First, it holds that the language in CC §2943—converting any amounts not included in a payoff statement into unsecured obligations—does not apply to a statement that fails to refer to a second line of credit when the payoff demand related only to the first line of credit. I wonder if that feature would be avoided by inclusion of a reference to “and any other obligations” in the payoff request, or whether such language would have caused the “statutory subordination” that the refinancing lender sought here.
Second, it seems to hold that a claim of equitable subrogation by the refinancing lender is not barred, even though made nearly 10 years after that refinancing occurred. This assertion is harder to be certain of because the opinion really only said that the 3-year limitations periods of CCP §338 did not apply because there was no statutory liability or fraud or mistake, and that any reliance on the 10-year period for foreclosing on a deed of trust had been abandoned. The decision does not exactly tell us what time period, if any, does apply (although perhaps see point four, below).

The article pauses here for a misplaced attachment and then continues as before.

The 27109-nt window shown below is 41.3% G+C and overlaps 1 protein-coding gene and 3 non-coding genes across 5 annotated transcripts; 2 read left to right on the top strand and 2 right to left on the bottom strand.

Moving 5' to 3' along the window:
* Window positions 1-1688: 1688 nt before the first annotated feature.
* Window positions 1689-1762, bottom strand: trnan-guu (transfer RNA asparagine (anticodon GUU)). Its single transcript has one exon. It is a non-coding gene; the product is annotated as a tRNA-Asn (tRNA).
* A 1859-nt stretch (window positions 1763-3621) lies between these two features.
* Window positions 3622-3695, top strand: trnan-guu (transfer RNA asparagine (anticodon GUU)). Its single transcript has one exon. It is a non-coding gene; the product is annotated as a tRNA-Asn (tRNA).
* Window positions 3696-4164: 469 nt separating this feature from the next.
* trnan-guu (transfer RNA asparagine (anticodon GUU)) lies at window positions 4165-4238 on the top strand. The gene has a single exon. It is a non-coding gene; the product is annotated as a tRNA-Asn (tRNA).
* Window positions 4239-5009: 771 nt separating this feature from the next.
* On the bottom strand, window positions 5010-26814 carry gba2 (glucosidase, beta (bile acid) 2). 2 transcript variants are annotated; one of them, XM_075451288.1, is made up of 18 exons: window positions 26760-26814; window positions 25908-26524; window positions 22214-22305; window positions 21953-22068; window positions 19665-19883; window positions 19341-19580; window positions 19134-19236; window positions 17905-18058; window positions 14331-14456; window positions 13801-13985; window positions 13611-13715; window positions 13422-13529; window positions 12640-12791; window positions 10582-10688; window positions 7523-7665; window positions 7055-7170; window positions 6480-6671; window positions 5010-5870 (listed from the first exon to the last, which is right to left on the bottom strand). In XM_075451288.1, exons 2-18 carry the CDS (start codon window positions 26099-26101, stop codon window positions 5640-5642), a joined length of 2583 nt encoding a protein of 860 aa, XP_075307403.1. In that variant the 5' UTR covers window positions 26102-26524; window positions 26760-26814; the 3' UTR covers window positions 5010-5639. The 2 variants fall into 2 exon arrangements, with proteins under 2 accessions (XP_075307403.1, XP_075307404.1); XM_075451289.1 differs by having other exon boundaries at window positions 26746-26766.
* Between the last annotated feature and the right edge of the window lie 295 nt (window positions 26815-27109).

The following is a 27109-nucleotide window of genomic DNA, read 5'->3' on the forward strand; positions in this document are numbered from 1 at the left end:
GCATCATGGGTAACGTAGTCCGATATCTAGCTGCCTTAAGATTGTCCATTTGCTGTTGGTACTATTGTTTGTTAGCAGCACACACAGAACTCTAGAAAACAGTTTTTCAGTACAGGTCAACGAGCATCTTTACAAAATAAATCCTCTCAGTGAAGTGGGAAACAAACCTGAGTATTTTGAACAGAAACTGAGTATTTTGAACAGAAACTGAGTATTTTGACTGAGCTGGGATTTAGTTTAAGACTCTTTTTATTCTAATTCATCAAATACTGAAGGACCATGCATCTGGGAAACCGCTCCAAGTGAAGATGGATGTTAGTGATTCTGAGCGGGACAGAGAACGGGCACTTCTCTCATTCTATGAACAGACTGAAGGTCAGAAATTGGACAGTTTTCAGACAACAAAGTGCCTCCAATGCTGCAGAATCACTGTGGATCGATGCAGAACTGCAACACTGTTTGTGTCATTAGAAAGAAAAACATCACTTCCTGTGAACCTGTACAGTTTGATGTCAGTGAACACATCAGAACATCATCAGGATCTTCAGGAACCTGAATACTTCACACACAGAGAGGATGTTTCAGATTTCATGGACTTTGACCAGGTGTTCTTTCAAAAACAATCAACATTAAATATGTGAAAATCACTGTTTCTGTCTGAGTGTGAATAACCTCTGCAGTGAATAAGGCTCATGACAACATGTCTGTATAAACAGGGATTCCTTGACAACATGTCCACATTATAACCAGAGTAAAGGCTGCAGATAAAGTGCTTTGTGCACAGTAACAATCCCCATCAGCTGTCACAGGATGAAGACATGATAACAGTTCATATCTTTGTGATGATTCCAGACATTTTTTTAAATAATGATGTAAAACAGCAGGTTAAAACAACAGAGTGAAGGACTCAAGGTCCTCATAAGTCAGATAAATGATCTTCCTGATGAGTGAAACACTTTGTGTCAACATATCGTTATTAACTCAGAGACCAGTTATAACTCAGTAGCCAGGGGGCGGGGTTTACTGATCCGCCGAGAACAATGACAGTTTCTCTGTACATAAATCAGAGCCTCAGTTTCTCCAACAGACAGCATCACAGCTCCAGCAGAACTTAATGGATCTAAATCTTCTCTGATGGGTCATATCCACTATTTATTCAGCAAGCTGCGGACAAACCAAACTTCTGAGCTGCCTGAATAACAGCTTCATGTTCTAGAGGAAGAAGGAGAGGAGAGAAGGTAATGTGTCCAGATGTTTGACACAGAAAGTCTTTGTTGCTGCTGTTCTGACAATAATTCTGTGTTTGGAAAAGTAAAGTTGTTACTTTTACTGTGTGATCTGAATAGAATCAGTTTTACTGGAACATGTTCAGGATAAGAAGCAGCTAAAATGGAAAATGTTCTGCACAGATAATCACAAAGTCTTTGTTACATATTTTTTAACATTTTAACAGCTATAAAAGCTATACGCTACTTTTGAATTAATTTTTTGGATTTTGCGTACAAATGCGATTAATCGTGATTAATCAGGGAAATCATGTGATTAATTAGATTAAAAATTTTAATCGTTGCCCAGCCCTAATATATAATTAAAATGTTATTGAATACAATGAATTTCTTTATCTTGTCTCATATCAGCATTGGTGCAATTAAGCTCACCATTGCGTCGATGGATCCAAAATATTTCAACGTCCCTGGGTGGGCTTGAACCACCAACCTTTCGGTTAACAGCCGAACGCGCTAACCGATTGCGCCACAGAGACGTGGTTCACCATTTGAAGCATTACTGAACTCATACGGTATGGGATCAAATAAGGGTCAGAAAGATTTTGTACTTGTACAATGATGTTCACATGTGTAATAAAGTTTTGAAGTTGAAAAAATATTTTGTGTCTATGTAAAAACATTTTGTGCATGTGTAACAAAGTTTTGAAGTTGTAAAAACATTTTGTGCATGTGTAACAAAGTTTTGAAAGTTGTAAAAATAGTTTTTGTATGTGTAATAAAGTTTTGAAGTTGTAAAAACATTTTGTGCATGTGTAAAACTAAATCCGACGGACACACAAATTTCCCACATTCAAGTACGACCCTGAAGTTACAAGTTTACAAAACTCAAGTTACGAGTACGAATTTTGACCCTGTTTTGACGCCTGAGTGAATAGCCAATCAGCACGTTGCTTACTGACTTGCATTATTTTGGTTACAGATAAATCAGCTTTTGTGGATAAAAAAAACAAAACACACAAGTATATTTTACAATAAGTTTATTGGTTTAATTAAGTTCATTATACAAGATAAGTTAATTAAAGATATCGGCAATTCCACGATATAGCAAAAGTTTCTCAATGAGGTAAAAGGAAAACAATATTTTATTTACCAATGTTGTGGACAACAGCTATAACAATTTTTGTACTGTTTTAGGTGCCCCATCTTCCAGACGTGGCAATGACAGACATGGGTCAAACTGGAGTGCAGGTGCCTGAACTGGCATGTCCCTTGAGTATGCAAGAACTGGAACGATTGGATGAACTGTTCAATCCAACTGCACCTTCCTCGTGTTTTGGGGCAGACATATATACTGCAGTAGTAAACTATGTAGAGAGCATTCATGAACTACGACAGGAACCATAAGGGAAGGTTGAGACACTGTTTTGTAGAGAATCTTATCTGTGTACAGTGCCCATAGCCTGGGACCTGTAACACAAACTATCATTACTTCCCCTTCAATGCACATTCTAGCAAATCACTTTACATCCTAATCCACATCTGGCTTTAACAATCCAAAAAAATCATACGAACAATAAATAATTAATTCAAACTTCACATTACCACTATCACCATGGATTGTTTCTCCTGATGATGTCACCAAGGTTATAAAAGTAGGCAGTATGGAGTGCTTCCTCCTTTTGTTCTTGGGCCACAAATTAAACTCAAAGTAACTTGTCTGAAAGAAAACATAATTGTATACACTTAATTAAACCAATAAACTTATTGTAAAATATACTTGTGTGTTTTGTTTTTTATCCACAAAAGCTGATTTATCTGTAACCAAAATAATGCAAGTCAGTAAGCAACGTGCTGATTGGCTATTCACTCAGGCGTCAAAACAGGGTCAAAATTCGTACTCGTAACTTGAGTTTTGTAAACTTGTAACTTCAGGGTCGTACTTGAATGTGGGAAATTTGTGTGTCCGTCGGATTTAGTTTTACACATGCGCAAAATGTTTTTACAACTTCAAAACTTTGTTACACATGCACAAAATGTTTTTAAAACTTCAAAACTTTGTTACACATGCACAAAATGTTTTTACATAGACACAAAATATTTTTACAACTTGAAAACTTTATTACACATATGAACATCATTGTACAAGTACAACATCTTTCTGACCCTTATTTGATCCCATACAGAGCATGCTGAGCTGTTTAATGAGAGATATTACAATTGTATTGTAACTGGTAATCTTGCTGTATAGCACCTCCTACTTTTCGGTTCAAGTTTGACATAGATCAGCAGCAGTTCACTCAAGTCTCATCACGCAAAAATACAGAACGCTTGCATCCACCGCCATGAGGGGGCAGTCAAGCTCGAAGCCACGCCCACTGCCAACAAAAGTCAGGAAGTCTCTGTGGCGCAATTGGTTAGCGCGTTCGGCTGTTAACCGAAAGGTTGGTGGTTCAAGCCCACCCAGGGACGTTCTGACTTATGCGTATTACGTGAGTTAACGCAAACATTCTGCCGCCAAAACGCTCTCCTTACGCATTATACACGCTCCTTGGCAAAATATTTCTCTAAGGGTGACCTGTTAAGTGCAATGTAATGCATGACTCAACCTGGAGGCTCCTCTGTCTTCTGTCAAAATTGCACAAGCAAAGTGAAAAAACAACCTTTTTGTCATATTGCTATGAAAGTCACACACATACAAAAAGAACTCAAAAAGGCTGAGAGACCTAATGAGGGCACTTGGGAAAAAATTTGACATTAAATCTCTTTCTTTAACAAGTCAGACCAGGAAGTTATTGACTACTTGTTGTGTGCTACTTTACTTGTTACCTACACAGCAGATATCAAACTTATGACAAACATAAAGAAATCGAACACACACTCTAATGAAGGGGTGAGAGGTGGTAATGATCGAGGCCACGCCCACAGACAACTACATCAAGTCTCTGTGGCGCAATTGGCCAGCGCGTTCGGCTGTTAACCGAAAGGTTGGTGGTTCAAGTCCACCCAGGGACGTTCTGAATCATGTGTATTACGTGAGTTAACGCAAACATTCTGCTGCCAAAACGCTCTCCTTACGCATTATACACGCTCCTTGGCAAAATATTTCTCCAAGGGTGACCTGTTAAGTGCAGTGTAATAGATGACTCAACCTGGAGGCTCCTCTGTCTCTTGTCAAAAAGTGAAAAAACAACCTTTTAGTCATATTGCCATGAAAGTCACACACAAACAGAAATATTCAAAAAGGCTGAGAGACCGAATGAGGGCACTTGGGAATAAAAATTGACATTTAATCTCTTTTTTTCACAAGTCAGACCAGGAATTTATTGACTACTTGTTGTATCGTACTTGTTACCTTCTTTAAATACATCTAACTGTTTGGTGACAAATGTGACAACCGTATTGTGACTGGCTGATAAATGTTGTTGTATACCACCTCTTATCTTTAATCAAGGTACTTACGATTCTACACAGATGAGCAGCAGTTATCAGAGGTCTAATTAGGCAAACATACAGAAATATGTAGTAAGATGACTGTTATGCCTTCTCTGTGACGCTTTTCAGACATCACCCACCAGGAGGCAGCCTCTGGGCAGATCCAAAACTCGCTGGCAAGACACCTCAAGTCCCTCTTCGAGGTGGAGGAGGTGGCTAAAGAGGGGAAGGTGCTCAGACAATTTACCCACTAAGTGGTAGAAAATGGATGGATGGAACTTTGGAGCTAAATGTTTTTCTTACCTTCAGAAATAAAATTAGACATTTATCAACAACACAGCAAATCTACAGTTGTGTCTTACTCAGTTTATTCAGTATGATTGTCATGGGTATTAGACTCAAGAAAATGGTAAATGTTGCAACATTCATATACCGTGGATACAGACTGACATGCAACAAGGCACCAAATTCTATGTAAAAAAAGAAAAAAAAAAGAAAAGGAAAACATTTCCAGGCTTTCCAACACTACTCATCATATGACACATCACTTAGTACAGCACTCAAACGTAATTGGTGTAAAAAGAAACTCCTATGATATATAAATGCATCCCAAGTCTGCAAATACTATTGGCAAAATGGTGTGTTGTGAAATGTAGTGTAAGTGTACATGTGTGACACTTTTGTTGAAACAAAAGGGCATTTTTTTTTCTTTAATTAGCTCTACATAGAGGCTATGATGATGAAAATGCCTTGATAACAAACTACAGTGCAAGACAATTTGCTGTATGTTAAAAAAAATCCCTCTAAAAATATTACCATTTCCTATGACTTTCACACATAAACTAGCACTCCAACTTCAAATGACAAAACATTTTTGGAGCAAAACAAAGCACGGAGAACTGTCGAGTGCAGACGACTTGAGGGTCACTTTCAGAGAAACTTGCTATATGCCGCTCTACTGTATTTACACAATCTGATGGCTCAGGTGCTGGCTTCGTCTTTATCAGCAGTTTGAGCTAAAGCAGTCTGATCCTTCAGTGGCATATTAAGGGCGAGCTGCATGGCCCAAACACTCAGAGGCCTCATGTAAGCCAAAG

Third, it rejects application of any theory of “equitable subordination” (not subrogation) outside bankruptcy, although it then goes on to acknowledge such a doctrine when there has been a material modification of the senior lien (not the same as a failure to disclose a rival junior lien).
Fourth, it decides that a claim of unjust enrichment—based on claims of constructive fraud—for funds that the junior advanced to pay off the senior is barred by the 3-year limit in CCP §338d. This junior can at least get to trial on its priority claim, although not on its monetary one.
Refinancings remain dangerous, making good title searches always prudent.—Roger Bernhardt
39 Real Property Law Reporter 39 (Cal CEB Jan. 2017), © The Regents of the University of California, reprinted with permission of CEB.